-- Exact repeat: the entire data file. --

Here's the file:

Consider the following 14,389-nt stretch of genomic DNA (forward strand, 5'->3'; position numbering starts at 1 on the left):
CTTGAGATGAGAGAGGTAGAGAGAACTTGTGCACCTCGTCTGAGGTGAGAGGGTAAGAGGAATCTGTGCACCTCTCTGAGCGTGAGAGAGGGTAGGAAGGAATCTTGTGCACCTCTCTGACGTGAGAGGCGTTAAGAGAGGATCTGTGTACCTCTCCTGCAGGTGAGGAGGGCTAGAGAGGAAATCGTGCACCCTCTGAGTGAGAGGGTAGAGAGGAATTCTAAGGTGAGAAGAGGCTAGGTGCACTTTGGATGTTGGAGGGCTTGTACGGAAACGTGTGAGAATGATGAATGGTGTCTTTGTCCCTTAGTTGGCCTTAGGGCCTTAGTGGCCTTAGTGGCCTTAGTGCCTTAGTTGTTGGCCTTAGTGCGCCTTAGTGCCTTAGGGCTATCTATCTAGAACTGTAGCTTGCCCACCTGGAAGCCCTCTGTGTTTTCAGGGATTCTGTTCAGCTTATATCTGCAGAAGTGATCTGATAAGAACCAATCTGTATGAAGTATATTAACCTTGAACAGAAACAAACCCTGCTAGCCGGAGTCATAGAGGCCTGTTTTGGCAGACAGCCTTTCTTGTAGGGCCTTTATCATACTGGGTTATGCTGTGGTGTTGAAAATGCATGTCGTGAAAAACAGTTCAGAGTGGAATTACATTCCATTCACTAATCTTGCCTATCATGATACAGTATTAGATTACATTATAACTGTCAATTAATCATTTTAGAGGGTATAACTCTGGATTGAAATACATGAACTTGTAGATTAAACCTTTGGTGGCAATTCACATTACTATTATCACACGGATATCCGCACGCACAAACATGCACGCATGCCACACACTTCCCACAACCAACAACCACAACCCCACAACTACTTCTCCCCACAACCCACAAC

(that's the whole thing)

Consider the following 14,389-nt stretch of genomic DNA (forward strand, 5'->3'; position numbering starts at 1 on the left):
CTTGAGATGAGAGAGGTAGAGAGAACTTGTGCACCTCGTCTGAGGTGAGAGGGTAAGAGGAATCTGTGCACCTCTCTGAGCGTGAGAGAGGGTAGGAAGGAATCTTGTGCACCTCTCTGACGTGAGAGGCGTTAAGAGAGGATCTGTGTACCTCTCCTGCAGGTGAGGAGGGCTAGAGAGGAAATCGTGCACCCTCTGAGTGAGAGGGTAGAGAGGAATTCTAAGGTGAGAAGAGGCTAGGTGCACTTTGGATGTTGGAGGGCTTGTACGGAAACGTGTGAGAATGATGAATGGTGTCTTTGTCCCTTAGTTGGCCTTAGGGCCTTAGTGGCCTTAGTGGCCTTAGTGCCTTAGTTGTTGGCCTTAGTGCGCCTTAGTGCCTTAGGGCTATCTATCTAGAACTGTAGCTTGCCCACCTGGAAGCCCTCTGTGTTTTCAGGGATTCTGTTCAGCTTATATCTGCAGAAGTGATCTGATAAGAACCAATCTGTATGAAGTATATTAACCTTGAACAGAAACAAACCCTGCTAGCCGGAGTCATAGAGGCCTGTTTTGGCAGACAGCCTTTCTTGTAGGGCCTTTATCATACTGGGTTATGCTGTGGTGTTGAAAATGCATGTCGTGAAAAACAGTTCAGAGTGGAATTACATTCCATTCACTAATCTTGCCTATCATGATACAGTATTAGATTACATTATAACTGTCAATTAATCATTTTAGAGGGTATAACTCTGGATTGAAATACATGAACTTGTAGATTAAACCTTTGGTGGCAATTCACATTACTATTATCACACGGATATCCGCACGCACAAACATGCACGCATGCCACACACTTCCCACAACCAACAACCACAACCCCACAACTACTTCTCCCCACAACCCACAAC